Actually the Beach Boys connection is deeper; Tony Asher, the Pet Sounds lyricist, had originally been approached to compose the lyrics to the Crocker Bank ad but fell ill and recommended that Paul Williams take over and articulate the music of Roger Nichols. Both of the latter were writers and performers with a history of enterprising avant-MoR work at A&M - hear, if you can find it, 1968's extraordinary Roger Nichols And The Small Circle Of Friends (the CEO of Crocker Bank certainly did, and approached Nichols to write the jingle) - and when Richard Carpenter came across the commercial on TV one night, they were persuaded to extend it into a full song. Here, all is smooth and hopeful; Nichols and Williams might have written it, but only, I suspect, the Carpenters could have derived hymnal salvation from a bank ad - and, as the "Walrus"/police siren piano chords prove, not to mention Karen's anguished multiphonic "live" in the second verse (a regular trope which Karen would practise when she dropped her emotional guard; see also, out of many examples, the "wind" in "wind up" in "Rainy Days And Mondays"), the future is not quite as bright or uncomplicated as she would like. Similarly, "Top Of The World" plays like a simulacrum of a jaunty country song (that high pedal steel sustain which occurs like a wraith after all but one of the choruses), but the main interest here is Richard's arranging and producing - as with "Penny Lane," he subtly alters the mix throughout the song, emphasising different instruments at different points; the pedal steel, the harp, the Fender Rhodes.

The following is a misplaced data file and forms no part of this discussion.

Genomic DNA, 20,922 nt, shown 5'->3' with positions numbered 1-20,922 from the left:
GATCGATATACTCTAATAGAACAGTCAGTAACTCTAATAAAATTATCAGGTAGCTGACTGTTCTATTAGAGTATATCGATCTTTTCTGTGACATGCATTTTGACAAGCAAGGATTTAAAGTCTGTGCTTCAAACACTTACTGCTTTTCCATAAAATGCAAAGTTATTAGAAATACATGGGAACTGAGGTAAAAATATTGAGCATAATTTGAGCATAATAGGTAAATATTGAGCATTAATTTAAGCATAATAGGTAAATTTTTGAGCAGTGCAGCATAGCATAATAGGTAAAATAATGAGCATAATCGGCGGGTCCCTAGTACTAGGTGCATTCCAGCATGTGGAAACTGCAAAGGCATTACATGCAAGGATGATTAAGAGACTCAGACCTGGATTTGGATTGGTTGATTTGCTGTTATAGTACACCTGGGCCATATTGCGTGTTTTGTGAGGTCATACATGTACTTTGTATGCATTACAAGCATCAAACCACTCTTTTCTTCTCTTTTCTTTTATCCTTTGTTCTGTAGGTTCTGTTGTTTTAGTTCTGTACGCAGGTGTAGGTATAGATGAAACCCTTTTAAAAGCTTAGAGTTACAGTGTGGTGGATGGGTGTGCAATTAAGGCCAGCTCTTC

A solo piano passage welcomes a swooning orchestral re-entry, followed by more solo piano, then strings and a strangely harsh-sounding cymbal, and finally cascading tubular bells, strings and harp, all of which alight upon the most desolate Beatles cover I can think of; again, Karen does her best to inject more life, less neutered deadness, into her vocal than the 1969 original - for example, in the rise to the final chorus, she now sings "Ohhh..." as compared with what sounds like "Hell..." in the original - but I wonder whether the original blankness didn't make for a more affecting performance. It's as if the sixties have drained away, and they know it; before they announce their official split, they are already mourning for the Beatles (and indeed the 45 of "Ticket To Ride" sold better immediately following the Beatles' split than it had done in the two months previously) - Karen's "don't care when" is a terrifying admission of nothingness and the Beatles' own "My baby don't care" sequence is jettisoned altogether from both readings; it is replaced by a distant wall of harmonised sadness. Welcome to the seventies; still goodbye to the sixties, even almost halfway into the next decade.